Why watch: We were tempted to put this one in the No. 1 position, the most important game in the history of the CyHawk Trophy series. The contest was a casualty of the 2020 pandemic schedule, and the participants will be all too eager to renew acquaintances. It’s a non-conference contest, of course, so it isn’t a needed win for either team, but both teams will want it for in-state bragging rights and to pick up a quality résumé result. At first glance, the Cyclones’ close call against Northern Iowa last week might be viewed as cause for concern. But UNI is a perennially strong FCS program that often gives one of its in-state rivals from the upper division a run for its money. The biggest concern for Iowa State fans might be the ease with which the Hawkeyes disposed of a then-top-20 ranked Indiana squad in its Big Ten debut.
Why it could disappoint: There will be no shortage of intensity, and things should be close throughout. But if you like a lot of aerial fireworks, this might not be the game for you. Both teams rely on their lead running back, Iowa State’s Breece Hall and the Hawkeyes’ Tyler Goodson, to do the heavy lifting. Both teams also feature sound defenses. Neither Cyclones’ QB Brock Purdy nor Iowa’s Spencer Petras are error prone, but they might have to take some chances to open things up.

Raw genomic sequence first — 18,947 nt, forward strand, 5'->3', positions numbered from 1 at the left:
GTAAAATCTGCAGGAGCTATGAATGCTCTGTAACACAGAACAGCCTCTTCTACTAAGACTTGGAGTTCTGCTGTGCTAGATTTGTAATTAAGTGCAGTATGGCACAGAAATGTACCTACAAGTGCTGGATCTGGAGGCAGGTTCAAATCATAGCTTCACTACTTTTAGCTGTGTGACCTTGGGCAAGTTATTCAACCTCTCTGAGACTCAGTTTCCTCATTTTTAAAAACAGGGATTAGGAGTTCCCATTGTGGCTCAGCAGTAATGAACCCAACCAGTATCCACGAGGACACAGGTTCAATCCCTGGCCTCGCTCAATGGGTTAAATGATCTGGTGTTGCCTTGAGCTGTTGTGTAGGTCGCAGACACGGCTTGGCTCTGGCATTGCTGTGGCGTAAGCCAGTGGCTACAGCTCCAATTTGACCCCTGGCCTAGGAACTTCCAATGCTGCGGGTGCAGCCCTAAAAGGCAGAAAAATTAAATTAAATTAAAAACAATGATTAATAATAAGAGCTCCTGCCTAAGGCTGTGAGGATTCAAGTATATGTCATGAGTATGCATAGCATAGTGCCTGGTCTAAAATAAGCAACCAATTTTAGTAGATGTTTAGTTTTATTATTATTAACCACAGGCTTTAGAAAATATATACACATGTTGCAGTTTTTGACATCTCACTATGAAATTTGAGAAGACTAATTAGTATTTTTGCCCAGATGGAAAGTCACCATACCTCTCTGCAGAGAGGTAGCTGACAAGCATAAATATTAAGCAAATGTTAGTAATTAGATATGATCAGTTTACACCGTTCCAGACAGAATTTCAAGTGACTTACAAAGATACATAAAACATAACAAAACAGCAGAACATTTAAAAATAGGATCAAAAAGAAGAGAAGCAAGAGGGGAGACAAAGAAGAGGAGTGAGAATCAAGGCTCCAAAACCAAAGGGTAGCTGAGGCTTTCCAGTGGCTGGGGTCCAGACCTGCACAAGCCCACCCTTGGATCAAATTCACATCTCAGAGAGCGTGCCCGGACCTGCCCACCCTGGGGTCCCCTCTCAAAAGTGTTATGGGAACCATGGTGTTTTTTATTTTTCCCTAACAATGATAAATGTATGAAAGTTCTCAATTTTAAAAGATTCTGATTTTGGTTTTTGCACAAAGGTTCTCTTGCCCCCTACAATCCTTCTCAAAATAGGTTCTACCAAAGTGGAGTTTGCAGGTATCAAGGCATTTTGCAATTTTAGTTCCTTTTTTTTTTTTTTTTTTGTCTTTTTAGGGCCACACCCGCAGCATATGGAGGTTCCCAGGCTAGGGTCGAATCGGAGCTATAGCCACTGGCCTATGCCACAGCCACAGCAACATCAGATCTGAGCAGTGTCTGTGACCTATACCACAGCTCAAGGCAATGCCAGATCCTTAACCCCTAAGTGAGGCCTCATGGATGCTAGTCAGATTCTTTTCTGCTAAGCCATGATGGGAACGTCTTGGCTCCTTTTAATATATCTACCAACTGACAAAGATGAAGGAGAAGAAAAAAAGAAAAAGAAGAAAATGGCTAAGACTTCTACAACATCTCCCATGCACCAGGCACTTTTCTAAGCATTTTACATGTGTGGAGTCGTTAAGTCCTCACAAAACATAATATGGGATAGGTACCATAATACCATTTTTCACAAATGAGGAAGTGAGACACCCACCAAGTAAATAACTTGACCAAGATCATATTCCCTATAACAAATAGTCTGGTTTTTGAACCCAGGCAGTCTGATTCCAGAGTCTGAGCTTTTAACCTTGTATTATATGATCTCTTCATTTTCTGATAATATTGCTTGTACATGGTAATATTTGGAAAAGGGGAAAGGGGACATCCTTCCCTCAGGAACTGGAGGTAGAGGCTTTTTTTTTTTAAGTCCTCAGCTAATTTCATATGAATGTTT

No. 18 Utah at BYU
10:15 p.m. ET, ESPN
Why watch: We’re not supposed to call it the Holy War anymore, but good luck enforcing that. This was another intense rivalry game that was missed by fans last season, so its return will be met with great enthusiasm. Utah enters on a nine-game winning streak in this series, though seven of those were decided by eight points or fewer. The Cougars, still independent for now but Big 12 bound in the future, look to start 2021 2-0 against the Pac-12. The Utes, expected to contend in what suddenly looks to be a crowded South Division, should provide a stiff test. BYU QB Jaren Hall overcame a sluggish start to turn in a solid outing against Arizona, with a lot of help from WR Neil Pau’u. Baylor transfer Charlie Brewer also got in some good work in his Utes’ debut against Weber State, though he can expect a bit more resistance from the Cougars’ multiple blitz packages that led to four sacks in the opener.